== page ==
- Paint over it with your Frost Paint.
- When it dries, the water will evaporate and leave the long, thin Epsom salt crystals. It will look like frost on your drawing.
- Do some experimenting. Try it with a larger amount of salt in the water. How is the result different?
- Try adding food coloring to the water. Do you think it will make colored crystals?
- What do you think would happen with table salt or rock salt? Try it!
Posted: March 31st, 2011 | Author: Robin Schotter | Filed under: News, Science | Tags: activity, childcare, children, easter, eggs, parents, preschool, Science | No Comments »
Instead of dyeing eggs this April with a kit, try turning the craft into a science experiment by using onion peels. This is a traditional German way to dye eggs that I learned from my grandmother. She was even featured in a local paper back in the 1970s.
The process is easy, and there are many ways to play around with the concept. You will need yellow or brown onion peels, but you can try other colors for different results, although purple peels do not result in purple eggs. You can also lay other items on the eggs, such as a clover leaf, before adding the peels to create images on the eggs. The results are beautiful, interesting and unpredictable.
What you need:
- yellow or brown onion peels
- light colored eggs
What you do:
1. Soak the onion peels in water just long enough for them to soften.
2. Wet the eggs and wrap them in a layer of peels. Wrap and tie with string.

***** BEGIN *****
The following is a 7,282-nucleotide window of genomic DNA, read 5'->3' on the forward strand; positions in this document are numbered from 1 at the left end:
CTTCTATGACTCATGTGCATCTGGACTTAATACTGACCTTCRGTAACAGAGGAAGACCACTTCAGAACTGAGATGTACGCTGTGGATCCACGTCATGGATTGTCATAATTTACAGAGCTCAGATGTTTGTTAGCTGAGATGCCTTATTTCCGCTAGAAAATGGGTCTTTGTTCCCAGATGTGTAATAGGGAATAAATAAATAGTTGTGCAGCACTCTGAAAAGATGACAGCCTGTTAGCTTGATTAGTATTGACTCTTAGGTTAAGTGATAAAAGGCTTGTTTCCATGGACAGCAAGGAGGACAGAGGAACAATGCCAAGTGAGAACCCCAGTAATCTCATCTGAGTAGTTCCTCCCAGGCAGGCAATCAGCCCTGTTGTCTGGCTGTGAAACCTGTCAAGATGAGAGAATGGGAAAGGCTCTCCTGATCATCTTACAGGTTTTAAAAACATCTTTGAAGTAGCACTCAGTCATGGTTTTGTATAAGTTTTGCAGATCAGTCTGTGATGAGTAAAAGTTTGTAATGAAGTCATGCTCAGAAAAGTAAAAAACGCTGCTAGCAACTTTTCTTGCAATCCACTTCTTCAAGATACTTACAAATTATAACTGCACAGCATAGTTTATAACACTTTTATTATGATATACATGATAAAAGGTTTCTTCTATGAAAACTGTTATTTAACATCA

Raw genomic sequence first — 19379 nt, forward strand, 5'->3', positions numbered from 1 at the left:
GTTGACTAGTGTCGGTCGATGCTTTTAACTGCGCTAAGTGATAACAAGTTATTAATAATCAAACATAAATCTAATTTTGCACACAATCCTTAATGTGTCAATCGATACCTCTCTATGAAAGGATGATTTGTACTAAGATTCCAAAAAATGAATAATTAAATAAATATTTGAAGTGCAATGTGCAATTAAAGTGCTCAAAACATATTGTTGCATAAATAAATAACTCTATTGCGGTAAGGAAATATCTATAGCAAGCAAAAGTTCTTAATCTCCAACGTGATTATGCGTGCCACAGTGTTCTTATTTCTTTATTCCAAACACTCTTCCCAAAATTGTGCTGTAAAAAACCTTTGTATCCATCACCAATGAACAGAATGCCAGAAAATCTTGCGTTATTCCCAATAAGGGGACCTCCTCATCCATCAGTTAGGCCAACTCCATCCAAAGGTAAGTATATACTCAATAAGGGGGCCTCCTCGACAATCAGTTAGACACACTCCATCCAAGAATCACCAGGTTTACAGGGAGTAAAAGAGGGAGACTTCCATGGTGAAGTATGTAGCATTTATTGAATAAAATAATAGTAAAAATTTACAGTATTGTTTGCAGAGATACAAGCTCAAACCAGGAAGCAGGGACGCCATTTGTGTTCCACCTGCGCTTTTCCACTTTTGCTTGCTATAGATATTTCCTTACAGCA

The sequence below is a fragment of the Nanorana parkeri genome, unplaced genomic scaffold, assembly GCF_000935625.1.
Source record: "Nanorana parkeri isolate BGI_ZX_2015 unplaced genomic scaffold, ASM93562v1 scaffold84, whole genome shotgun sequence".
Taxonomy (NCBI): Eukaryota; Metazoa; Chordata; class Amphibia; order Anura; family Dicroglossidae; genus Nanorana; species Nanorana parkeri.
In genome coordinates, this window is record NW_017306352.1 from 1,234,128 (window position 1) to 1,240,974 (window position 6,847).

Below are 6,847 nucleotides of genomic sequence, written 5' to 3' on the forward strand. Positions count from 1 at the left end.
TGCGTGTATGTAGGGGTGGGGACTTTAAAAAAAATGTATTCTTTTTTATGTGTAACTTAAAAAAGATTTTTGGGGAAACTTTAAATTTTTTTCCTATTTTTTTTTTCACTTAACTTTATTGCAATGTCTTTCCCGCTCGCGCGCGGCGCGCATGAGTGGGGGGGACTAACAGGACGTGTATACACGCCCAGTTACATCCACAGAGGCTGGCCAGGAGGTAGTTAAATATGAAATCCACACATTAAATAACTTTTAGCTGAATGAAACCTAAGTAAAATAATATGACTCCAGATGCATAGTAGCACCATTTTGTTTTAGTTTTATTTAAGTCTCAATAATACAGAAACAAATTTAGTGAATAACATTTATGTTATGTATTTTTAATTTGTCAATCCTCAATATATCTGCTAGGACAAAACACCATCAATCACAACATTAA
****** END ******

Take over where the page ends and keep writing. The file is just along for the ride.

3. Boil the eggs for 12-15 minutes.
4. Unwrap them; dry them; and shine them with shortening or oil.
Posted: September 1st, 2010 | Author: Robin Schotter | Filed under: News, Science | Tags: activity, childcare, children, curiosity, early childhood, experiences, family, mixture, observation, parents, preschool, Science, sensory, teachers, teaching, toddler | No Comments »
- 1 Roll of Toilet Paper
- 1 Bar of Ivory Soap
- Vegetable Peeler
- Large Bowl
- Take the roll of toilet paper and tear the sheets in to small pieces.
- Place the pieces of paper in a large bowl.
- Use the vegetable peeler and shave about a quarter (1/4) of the bar of soap into the bowl filled with the paper.
- Add warm water to the mixture. Start out with just enough water to dampen the paper.
- Have the child mix the ingredients, working the “clean mud” in between her fingers.
- Slowly add more and more water to the mixture to create a slimier feeling.
Less Mess: Place the mixture into a Ziploc bag and allow the child to feel the “clean mud” from the outside of the bag.
More Mess: Mix small items (such as coins or small plastic beads) into the mixture and have the child find the hidden objects.